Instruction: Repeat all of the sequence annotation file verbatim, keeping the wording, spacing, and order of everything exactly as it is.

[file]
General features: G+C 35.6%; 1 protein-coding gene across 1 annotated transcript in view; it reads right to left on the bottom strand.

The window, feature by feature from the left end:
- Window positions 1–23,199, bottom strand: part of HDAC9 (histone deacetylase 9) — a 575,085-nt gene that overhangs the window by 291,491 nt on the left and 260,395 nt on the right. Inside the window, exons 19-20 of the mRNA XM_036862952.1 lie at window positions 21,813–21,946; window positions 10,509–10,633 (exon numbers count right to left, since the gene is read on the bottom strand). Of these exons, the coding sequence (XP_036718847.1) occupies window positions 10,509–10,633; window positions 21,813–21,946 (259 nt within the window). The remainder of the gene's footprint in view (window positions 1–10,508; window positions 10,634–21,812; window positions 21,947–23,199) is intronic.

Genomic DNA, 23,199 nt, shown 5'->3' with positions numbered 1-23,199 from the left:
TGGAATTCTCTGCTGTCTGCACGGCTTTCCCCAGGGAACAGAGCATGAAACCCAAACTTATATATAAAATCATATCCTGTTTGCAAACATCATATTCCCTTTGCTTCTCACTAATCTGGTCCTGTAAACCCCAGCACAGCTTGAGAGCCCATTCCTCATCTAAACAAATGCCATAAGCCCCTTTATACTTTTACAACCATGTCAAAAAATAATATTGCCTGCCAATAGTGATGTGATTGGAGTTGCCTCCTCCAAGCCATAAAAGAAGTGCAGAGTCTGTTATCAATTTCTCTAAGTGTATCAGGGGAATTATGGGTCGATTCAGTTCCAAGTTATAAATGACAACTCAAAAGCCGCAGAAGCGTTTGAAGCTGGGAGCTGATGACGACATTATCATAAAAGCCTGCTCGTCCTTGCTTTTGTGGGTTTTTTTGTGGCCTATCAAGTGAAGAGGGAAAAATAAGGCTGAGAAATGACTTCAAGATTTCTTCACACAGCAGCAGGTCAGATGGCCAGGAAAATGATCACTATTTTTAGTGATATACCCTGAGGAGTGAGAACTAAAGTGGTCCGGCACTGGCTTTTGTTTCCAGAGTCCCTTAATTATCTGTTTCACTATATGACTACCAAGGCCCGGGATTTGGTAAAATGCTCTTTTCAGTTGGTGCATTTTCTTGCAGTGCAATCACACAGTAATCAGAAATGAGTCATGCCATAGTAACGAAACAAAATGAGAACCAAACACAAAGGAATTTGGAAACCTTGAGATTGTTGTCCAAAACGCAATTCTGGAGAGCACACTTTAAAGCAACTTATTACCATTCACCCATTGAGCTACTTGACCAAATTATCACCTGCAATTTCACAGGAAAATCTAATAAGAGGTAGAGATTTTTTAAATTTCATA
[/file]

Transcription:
General features: G+C 35.6%; 1 protein-coding gene across 1 annotated transcript in view; it reads right to left on the bottom strand.

The window, feature by feature from the left end:
- Window positions 1–23,199, bottom strand: part of HDAC9 (histone deacetylase 9) — a 575,085-nt gene that overhangs the window by 291,491 nt on the left and 260,395 nt on the right. Inside the window, exons 19-20 of the mRNA XM_036862952.1 lie at window positions 21,813–21,946; window positions 10,509–10,633 (exon numbers count right to left, since the gene is read on the bottom strand). Of these exons, the coding sequence (XP_036718847.1) occupies window positions 10,509–10,633; window positions 21,813–21,946 (259 nt within the window). The remainder of the gene's footprint in view (window positions 1–10,508; window positions 10,634–21,812; window positions 21,947–23,199) is intronic.

Genomic DNA, 23,199 nt, shown 5'->3' with positions numbered 1-23,199 from the left:
TGGAATTCTCTGCTGTCTGCACGGCTTTCCCCAGGGAACAGAGCATGAAACCCAAACTTATATATAAAATCATATCCTGTTTGCAAACATCATATTCCCTTTGCTTCTCACTAATCTGGTCCTGTAAACCCCAGCACAGCTTGAGAGCCCATTCCTCATCTAAACAAATGCCATAAGCCCCTTTATACTTTTACAACCATGTCAAAAAATAATATTGCCTGCCAATAGTGATGTGATTGGAGTTGCCTCCTCCAAGCCATAAAAGAAGTGCAGAGTCTGTTATCAATTTCTCTAAGTGTATCAGGGGAATTATGGGTCGATTCAGTTCCAAGTTATAAATGACAACTCAAAAGCCGCAGAAGCGTTTGAAGCTGGGAGCTGATGACGACATTATCATAAAAGCCTGCTCGTCCTTGCTTTTGTGGGTTTTTTTGTGGCCTATCAAGTGAAGAGGGAAAAATAAGGCTGAGAAATGACTTCAAGATTTCTTCACACAGCAGCAGGTCAGATGGCCAGGAAAATGATCACTATTTTTAGTGATATACCCTGAGGAGTGAGAACTAAAGTGGTCCGGCACTGGCTTTTGTTTCCAGAGTCCCTTAATTATCTGTTTCACTATATGACTACCAAGGCCCGGGATTTGGTAAAATGCTCTTTTCAGTTGGTGCATTTTCTTGCAGTGCAATCACACAGTAATCAGAAATGAGTCATGCCATAGTAACGAAACAAAATGAGAACCAAACACAAAGGAATTTGGAAACCTTGAGATTGTTGTCCAAAACGCAATTCTGGAGAGCACACTTTAAAGCAACTTATTACCATTCACCCATTGAGCTACTTGACCAAATTATCACCTGCAATTTCACAGGAAAATCTAATAAGAGGTAGAGATTTTTTAAATTTCATA